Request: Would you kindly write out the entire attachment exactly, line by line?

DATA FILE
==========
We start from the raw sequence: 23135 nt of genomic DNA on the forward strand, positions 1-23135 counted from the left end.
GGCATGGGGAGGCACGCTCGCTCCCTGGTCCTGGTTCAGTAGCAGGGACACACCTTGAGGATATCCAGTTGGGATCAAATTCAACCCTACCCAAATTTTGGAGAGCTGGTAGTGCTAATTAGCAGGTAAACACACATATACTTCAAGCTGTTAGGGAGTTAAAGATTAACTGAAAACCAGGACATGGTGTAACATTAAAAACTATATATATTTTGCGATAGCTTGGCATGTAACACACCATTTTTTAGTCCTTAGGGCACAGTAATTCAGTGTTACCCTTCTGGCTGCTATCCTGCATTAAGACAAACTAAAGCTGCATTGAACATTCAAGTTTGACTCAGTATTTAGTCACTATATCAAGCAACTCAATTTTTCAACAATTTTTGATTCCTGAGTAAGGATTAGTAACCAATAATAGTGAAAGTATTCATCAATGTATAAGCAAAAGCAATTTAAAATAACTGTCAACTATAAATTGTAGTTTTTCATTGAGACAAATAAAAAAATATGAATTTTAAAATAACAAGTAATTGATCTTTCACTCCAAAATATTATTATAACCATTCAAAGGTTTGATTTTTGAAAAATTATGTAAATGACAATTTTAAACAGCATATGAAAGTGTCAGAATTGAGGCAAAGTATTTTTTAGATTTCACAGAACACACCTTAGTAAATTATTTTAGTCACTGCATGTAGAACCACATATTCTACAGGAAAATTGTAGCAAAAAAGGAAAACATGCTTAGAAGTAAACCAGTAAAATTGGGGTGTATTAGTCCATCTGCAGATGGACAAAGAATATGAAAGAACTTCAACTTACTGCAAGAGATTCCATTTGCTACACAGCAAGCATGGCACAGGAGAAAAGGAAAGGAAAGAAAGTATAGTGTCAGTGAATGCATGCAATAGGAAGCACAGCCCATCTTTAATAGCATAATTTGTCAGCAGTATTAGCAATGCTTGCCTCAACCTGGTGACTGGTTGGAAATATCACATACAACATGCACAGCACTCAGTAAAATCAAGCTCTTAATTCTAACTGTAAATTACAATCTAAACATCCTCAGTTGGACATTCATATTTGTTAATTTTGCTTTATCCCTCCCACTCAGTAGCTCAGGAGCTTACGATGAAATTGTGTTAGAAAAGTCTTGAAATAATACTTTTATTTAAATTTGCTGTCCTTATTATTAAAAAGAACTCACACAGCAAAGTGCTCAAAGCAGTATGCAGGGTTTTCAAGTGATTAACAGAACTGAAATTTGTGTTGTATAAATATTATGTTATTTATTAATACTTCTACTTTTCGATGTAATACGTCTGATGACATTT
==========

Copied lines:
We start from the raw sequence: 23135 nt of genomic DNA on the forward strand, positions 1-23135 counted from the left end.
GGCATGGGGAGGCACGCTCGCTCCCTGGTCCTGGTTCAGTAGCAGGGACACACCTTGAGGATATCCAGTTGGGATCAAATTCAACCCTACCCAAATTTTGGAGAGCTGGTAGTGCTAATTAGCAGGTAAACACACATATACTTCAAGCTGTTAGGGAGTTAAAGATTAACTGAAAACCAGGACATGGTGTAACATTAAAAACTATATATATTTTGCGATAGCTTGGCATGTAACACACCATTTTTTAGTCCTTAGGGCACAGTAATTCAGTGTTACCCTTCTGGCTGCTATCCTGCATTAAGACAAACTAAAGCTGCATTGAACATTCAAGTTTGACTCAGTATTTAGTCACTATATCAAGCAACTCAATTTTTCAACAATTTTTGATTCCTGAGTAAGGATTAGTAACCAATAATAGTGAAAGTATTCATCAATGTATAAGCAAAAGCAATTTAAAATAACTGTCAACTATAAATTGTAGTTTTTCATTGAGACAAATAAAAAAATATGAATTTTAAAATAACAAGTAATTGATCTTTCACTCCAAAATATTATTATAACCATTCAAAGGTTTGATTTTTGAAAAATTATGTAAATGACAATTTTAAACAGCATATGAAAGTGTCAGAATTGAGGCAAAGTATTTTTTAGATTTCACAGAACACACCTTAGTAAATTATTTTAGTCACTGCATGTAGAACCACATATTCTACAGGAAAATTGTAGCAAAAAAGGAAAACATGCTTAGAAGTAAACCAGTAAAATTGGGGTGTATTAGTCCATCTGCAGATGGACAAAGAATATGAAAGAACTTCAACTTACTGCAAGAGATTCCATTTGCTACACAGCAAGCATGGCACAGGAGAAAAGGAAAGGAAAGAAAGTATAGTGTCAGTGAATGCATGCAATAGGAAGCACAGCCCATCTTTAATAGCATAATTTGTCAGCAGTATTAGCAATGCTTGCCTCAACCTGGTGACTGGTTGGAAATATCACATACAACATGCACAGCACTCAGTAAAATCAAGCTCTTAATTCTAACTGTAAATTACAATCTAAACATCCTCAGTTGGACATTCATATTTGTTAATTTTGCTTTATCCCTCCCACTCAGTAGCTCAGGAGCTTACGATGAAATTGTGTTAGAAAAGTCTTGAAATAATACTTTTATTTAAATTTGCTGTCCTTATTATTAAAAAGAACTCACACAGCAAAGTGCTCAAAGCAGTATGCAGGGTTTTCAAGTGATTAACAGAACTGAAATTTGTGTTGTATAAATATTATGTTATTTATTAATACTTCTACTTTTCGATGTAATACGTCTGATGACATTT